As you’d expect, 8Ball Theatre’s 3 Way: A Sex Farce is drawing in the crowds and deservedly favorable reviews. The piece rightly is hailed as fun and fabulous entertainment, which it definitely is. But 3 Way is actually a truly subversive work. For all its lightness and its three attractive actors (all of whom wrote the script), the work is defiant of sexual norms.
However, 3 Way can’t be categorized as a political play per se, although it unflinchingly questions the deep-rooted concept of monogamy, and just how to define “casual sex,” which has monumental sociopolitical ramifications. After all, an adult knows that once hitched—no matter what one’s sexual orientation—a person would be something beyond human not ever to be attracted to other people. Yet most of us still believe the fairy-tale Hollywood version of endless love for the ages, blindly maintaining a militantly unexamined view of sex and love formed with no broader concept of human nature, life’s vicissitudes, and sexuality than that of a 14-year-old.
Dan Averitt is the sort of actor who can bring out the paternal or maternal instinct in anyone who has it. He plays Ethan, the dutiful husband who wants his man happy, but fails to see his own lack of erotic imagination is stressing the relationship. When you sense that his partner, Alex (Jon Mikkelsen), is hot to trot with his hunky ex, Matt (John Trones), you may be triggered to pass judgment. You may get very political, thinking because we’ve been advocating same-sex marriage so ardently this decade, we must submerge those desires that would take us out of fidelity—or, to use a less moralistically charged term, monogamy.
Shortly after Alex makes it known that he would rather have Matt than their nosy neighbor watch their cat while the couple goes on a gay cruise, a hilarious scene ensues when Matt and Ethan happen to see each other in the locker room. Matt’s hunkiness and charm could discombobulate any man with a wavering sexual orientation, but in the case of Ethan, a gay man who has internalized the hetero-housewife stereotype, Matt is transgressive fantasy incarnate. However, Ethan, still age 14 on this point, doesn’t “know himself,” as tragic dramatists might have put it.
The bulk of the play takes place the morning after the three men wake up in bed after a night of drinking and sex. Director Jim Lichtscheidl has staged some humorously stylized movements reminiscent of film footage played backward, as each man recalls his version of the story. Kevin McLaughlin’s sound design enhances things nicely.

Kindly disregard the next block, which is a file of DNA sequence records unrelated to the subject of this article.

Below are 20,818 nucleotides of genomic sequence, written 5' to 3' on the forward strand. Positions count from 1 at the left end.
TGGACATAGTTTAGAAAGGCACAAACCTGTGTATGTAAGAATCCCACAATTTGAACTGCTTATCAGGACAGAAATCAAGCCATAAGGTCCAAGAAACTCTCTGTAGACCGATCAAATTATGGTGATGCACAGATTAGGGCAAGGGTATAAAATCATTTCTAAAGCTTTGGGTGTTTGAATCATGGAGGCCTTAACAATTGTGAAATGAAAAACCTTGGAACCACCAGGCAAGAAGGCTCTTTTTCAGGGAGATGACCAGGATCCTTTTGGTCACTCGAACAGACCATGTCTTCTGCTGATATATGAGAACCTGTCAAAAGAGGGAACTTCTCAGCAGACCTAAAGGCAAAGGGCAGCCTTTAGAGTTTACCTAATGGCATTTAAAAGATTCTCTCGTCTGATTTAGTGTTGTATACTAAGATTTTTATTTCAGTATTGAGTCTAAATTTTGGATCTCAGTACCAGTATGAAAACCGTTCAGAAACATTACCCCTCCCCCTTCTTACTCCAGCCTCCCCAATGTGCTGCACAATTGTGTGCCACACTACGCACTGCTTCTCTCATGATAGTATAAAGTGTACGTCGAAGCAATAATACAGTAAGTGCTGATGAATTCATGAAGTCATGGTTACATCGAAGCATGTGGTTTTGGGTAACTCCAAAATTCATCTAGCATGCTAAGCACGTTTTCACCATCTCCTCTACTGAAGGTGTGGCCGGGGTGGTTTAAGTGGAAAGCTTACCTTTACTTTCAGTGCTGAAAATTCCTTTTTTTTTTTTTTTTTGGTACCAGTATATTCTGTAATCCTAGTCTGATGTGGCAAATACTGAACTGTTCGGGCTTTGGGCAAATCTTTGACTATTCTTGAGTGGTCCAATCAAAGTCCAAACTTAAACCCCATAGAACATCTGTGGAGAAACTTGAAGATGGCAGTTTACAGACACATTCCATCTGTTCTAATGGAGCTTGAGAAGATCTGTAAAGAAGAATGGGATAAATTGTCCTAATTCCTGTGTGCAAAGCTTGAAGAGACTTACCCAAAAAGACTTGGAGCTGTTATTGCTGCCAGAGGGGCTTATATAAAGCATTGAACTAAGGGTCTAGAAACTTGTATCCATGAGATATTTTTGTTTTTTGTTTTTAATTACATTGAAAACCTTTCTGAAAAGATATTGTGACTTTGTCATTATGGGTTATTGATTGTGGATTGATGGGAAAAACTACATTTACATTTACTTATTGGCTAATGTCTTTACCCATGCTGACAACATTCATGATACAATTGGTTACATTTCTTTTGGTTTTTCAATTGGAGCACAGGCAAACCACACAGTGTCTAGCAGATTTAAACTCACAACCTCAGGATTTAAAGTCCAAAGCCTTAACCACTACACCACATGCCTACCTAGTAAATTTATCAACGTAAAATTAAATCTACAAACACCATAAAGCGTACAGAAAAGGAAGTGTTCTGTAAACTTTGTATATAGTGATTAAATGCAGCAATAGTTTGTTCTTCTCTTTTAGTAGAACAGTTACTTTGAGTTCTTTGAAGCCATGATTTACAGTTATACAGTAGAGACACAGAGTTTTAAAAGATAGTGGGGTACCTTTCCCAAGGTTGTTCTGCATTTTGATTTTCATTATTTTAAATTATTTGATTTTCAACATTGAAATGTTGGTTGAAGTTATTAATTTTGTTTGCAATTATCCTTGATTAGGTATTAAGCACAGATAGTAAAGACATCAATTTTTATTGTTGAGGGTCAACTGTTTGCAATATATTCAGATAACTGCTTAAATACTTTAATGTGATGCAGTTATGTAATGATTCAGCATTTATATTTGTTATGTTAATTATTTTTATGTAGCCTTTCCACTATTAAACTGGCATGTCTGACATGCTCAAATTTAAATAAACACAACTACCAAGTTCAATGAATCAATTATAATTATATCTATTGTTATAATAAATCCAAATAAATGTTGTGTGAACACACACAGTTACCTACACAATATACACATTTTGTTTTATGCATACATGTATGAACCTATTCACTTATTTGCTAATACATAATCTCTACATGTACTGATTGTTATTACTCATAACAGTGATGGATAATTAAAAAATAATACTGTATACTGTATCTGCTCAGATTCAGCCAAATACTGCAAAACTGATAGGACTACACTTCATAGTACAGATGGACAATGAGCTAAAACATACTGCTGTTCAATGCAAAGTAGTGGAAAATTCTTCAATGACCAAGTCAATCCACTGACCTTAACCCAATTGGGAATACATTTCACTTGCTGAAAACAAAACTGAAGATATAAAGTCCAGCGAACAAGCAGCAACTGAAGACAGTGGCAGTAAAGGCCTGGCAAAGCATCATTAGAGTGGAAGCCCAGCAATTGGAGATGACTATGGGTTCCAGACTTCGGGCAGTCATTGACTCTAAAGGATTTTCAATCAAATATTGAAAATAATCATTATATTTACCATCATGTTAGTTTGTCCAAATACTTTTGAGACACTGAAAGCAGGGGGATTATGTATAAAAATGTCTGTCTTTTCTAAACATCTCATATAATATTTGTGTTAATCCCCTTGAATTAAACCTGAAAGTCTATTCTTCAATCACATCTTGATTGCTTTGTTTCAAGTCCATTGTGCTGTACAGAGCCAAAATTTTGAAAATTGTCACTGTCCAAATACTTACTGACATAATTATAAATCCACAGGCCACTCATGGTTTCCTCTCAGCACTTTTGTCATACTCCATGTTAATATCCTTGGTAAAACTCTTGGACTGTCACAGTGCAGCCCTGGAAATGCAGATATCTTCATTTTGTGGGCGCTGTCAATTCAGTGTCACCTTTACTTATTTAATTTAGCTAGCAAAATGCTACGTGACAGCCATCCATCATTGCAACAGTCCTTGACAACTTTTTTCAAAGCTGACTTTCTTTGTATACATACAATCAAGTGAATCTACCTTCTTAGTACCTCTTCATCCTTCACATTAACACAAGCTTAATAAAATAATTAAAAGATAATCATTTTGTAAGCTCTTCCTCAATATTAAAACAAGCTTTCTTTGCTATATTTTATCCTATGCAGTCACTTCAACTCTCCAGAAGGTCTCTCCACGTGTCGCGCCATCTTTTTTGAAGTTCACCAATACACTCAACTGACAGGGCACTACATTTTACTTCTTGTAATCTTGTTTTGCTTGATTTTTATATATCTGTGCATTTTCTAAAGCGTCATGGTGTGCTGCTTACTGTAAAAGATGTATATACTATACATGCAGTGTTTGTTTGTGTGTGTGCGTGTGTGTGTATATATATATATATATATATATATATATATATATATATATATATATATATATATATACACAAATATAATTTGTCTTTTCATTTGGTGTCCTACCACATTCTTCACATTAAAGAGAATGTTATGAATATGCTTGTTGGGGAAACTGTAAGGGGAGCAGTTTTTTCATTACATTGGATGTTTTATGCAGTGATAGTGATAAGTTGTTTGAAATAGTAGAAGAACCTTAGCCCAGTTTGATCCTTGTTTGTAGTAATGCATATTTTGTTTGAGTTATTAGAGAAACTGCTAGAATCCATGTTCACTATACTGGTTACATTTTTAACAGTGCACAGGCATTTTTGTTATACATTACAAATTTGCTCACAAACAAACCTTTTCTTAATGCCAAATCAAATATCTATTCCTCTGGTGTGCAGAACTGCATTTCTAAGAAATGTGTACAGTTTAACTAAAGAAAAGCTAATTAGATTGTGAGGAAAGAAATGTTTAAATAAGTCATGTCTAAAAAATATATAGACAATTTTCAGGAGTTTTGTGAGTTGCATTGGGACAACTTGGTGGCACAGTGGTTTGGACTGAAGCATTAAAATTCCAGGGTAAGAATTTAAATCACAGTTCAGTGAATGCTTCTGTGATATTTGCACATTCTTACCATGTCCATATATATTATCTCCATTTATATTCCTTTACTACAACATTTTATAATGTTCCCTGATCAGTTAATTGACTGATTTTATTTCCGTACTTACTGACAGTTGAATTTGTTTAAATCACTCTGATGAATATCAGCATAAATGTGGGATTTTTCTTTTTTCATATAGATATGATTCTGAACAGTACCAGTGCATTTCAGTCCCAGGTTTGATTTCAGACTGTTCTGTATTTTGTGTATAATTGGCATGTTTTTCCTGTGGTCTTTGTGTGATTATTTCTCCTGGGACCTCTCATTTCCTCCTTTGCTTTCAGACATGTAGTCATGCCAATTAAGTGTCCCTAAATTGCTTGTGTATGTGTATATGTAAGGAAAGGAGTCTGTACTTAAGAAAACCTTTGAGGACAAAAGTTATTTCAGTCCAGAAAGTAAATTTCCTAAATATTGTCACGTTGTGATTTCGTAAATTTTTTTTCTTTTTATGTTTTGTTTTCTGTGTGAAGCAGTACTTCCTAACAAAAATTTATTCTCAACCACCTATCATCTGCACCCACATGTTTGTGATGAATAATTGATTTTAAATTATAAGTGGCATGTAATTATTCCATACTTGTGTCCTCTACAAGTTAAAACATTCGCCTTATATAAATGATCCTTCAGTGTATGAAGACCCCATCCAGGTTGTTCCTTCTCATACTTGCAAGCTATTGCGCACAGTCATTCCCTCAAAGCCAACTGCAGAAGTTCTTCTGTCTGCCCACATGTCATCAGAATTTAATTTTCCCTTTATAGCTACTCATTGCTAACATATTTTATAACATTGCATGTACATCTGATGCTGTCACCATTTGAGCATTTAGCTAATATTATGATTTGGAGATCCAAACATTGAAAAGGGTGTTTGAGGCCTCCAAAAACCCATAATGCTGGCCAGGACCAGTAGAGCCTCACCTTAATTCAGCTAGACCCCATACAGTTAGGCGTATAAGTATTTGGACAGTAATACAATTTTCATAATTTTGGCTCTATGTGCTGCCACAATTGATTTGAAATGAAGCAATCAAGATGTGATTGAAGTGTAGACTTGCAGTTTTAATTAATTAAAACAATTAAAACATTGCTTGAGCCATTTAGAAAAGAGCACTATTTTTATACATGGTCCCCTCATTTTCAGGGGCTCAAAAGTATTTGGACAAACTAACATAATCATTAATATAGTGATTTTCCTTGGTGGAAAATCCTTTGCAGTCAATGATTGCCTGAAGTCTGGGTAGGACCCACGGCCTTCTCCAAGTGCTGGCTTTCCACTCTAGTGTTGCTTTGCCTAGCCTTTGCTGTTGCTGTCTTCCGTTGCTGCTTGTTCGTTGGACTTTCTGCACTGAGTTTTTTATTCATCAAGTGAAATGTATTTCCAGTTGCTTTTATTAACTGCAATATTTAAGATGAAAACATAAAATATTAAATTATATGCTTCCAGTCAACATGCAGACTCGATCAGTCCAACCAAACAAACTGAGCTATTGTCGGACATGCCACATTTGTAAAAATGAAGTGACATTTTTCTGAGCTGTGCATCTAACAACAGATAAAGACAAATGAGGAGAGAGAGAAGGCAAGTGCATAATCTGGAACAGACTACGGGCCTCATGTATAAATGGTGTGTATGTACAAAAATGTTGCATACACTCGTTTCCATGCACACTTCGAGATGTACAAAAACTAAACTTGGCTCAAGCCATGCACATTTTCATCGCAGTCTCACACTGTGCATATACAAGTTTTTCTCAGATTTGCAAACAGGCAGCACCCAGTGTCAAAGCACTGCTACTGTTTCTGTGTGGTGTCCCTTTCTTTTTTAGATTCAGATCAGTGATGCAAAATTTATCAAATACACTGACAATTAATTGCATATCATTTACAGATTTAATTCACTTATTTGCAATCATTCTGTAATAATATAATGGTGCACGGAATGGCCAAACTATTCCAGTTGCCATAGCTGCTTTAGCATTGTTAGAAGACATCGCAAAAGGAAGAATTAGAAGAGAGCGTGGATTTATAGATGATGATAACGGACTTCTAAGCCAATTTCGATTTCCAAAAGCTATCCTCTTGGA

Each character relates his view of the event with very similar dialogue, but with radically different intent. This juicy technique draws the audience to try to figure out what actually happened—a good thing, given that we typically rush to being scandalized and offended by sexual “misconduct,” so we just sweep it under the rug, and stigmatize the “evildoers.” It also reveals how the erotophobically prejudiced way we view others can become a caricature, distorting and even damaging the other person. For example, Ethan’s take on the events leading up to and into what was actually a fun time had by all turns Matt into a crude macho monster.
The trio of actors brilliantly and uproariously render three very different and complex views of sexual morality, debunking the myth that gay men are nothing but horn dogs. All three characters, however, actually respect each other, something those against nonmonogamy ignorantly claim is impossible. Lots of middle ground exists between monogamy and promiscuity that we’ve yet to discuss as a culture.
All three actors have delightful crossgender supporting turns. Averitt is perfectly snippy as office worker Vicki. Mikkelsen is consummately obnoxious as a woman who keeps reentering the men’s locker room (another funny button pushed). And Trones’s turn as the nosy older neighbor woman is an inspired miniparody itself of Amanda Wingfield, the smothering matriarch of gay Tennessee Williams’s The Glass Menagerie.
3 Way: A Sex Farce
Through Sept. 20
824 Hennepin Ave., Mpls.